I mentioned earlier this Coptic text which records the abandonment of Coptic for Arabic. A query to the Hugoye list produced a lot of info:
A text and translation can apparently be found here: J. Ziadeh (ed./tr.), “L’apocalypse de Samuel, superieur de Deir el-Qalamoun”, in: ROC 20 (1915-17), pp. 376-92/392-404.
I’m not sure if this is online anywhere, but if it is I might translate it. It does seem to be one of the Revue de l’Orient Chretien volumes which is NOT online.
The subject is discussed, including the Apocalypse of Samuel, in Zaborowski, J.R., “From Coptic to Arabic in Medieval Egypt,” Medieval Encounters 14:1 (2008), 15-40.
And here comes something about the apocaltytic context: Martinez, Francisco Javier, ‘The King of Ruum and the King of Ethiopia in medieval apocalyptic texts from Egypt’, [in:] Coptic studies: Acts of the Third International Congress of Coptic Studies, Warsaw, 20-25 August, 1984, ed. by Wlodzimierz Godlewski, Varsovie 1990, pp. 247-259; and more about the transition process: Rubenson, Samuel, ‘Translating the tradition: some remarks on the Arabization of the patristic heritage in Egypt’ Medieval Encounters: Jewish, Christian and Muslim Culture in Confluence and Dialogue, 2 (1996), pp. 4-14;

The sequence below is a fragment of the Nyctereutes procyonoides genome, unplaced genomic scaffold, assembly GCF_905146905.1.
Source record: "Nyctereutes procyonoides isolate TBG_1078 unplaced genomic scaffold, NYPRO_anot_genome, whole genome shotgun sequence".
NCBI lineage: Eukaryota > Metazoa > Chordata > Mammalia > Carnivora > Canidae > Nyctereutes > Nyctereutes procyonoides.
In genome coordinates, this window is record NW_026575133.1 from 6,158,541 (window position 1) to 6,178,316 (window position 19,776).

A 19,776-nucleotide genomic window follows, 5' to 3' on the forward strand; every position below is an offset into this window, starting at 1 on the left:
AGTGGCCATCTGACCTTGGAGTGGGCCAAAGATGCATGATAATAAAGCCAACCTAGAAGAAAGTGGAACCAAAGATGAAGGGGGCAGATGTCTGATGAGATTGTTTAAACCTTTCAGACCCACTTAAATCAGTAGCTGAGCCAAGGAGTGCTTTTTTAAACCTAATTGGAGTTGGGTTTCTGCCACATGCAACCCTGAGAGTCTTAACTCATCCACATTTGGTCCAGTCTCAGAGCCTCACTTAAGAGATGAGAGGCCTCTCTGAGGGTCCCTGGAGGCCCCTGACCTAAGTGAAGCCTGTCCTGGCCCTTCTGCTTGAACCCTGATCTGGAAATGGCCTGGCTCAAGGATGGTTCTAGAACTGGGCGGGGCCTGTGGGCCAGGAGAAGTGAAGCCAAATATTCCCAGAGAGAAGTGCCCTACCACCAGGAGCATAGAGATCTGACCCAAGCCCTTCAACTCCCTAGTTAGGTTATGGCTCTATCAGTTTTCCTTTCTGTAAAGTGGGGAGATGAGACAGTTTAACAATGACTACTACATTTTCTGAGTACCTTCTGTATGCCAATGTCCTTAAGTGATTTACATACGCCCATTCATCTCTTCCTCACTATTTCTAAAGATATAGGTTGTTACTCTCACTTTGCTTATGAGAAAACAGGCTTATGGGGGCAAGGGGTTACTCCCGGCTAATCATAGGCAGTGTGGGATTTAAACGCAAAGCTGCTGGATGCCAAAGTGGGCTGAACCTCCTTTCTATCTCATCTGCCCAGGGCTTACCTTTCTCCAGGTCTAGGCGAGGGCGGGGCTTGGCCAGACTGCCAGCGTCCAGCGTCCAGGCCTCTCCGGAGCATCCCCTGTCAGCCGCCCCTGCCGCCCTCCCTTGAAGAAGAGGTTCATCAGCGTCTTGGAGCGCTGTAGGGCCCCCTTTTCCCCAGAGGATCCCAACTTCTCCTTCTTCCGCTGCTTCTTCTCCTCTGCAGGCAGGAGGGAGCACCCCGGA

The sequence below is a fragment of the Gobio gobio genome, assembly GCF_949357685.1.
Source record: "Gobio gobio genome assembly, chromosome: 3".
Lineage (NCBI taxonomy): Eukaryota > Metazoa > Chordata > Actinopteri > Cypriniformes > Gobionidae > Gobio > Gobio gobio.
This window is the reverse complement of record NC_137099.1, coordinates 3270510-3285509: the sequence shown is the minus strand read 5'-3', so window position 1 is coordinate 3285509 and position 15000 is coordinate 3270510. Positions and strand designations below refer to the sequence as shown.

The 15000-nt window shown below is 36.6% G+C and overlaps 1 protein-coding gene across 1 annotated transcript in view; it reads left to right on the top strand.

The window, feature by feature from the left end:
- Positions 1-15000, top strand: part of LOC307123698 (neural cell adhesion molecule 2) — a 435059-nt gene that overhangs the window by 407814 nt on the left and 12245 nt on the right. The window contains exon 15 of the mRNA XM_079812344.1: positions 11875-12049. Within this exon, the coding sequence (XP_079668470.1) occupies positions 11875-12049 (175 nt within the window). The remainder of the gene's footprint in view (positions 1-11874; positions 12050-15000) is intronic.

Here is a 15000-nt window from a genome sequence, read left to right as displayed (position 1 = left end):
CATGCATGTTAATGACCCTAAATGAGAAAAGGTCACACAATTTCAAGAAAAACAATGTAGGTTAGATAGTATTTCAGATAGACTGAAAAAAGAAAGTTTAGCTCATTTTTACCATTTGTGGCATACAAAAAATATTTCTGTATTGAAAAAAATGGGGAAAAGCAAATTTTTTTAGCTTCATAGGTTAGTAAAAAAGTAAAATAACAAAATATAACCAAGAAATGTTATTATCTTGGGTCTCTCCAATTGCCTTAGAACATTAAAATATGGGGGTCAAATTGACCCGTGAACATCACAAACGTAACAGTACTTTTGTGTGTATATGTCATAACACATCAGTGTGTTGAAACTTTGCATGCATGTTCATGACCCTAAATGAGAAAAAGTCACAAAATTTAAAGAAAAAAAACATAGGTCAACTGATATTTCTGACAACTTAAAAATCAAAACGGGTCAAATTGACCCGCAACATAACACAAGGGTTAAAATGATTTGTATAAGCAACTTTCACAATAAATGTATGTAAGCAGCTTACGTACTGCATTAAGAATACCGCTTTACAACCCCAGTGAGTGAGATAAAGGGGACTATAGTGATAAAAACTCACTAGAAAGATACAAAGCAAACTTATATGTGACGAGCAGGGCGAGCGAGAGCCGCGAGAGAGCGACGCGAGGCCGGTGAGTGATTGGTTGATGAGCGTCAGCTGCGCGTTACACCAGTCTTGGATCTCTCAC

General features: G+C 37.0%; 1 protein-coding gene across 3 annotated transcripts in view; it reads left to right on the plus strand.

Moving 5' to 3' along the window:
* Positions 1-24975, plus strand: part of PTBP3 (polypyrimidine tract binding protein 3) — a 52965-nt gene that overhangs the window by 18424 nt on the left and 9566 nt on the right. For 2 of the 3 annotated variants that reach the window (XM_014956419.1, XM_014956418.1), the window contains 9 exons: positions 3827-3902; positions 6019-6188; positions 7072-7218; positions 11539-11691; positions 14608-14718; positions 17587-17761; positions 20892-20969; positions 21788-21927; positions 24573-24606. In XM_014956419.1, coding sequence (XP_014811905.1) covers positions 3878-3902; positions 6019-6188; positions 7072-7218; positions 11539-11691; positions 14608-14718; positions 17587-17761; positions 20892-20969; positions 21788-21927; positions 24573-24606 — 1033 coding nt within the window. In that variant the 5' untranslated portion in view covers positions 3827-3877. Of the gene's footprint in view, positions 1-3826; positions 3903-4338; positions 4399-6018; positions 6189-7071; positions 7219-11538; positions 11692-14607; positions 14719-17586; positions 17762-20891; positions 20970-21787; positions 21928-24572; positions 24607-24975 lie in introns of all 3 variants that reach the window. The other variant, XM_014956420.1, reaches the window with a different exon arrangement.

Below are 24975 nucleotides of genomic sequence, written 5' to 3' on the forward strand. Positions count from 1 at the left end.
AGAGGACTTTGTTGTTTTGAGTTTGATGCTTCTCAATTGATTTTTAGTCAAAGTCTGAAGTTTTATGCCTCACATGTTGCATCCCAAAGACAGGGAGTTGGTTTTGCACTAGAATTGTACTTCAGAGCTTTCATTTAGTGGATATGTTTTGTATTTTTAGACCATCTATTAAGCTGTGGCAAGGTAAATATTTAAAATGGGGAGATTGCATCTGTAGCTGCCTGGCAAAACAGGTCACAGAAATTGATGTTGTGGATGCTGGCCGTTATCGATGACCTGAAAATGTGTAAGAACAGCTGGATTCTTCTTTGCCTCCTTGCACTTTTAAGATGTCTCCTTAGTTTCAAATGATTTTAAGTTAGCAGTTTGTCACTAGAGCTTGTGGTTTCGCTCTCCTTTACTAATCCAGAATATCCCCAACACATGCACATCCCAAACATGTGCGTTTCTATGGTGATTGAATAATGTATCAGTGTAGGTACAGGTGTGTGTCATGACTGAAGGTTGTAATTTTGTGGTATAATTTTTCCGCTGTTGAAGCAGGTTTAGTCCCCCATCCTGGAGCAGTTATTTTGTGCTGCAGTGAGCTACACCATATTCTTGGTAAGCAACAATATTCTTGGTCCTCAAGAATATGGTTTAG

Another recent discussion of the Apoc. Samuel of Qalamun, setting it in the context of 10-11 cent. Egyptian church politics: Papaconstantinou, Arietta. “‘They Shall Speak the Arabic Language and Take Pride in It’: Reconsidering the Fate of Coptic after the Arab Conquest.” Le Muséon 120.3-4 (2007): 273-99. Also, as part of his forthcoming study on the Christian Arabic apocalyptic tradition, Jos van Lent has been working on the manuscript history of this text. Some of his findings were presented at the IACS in Cairo last September.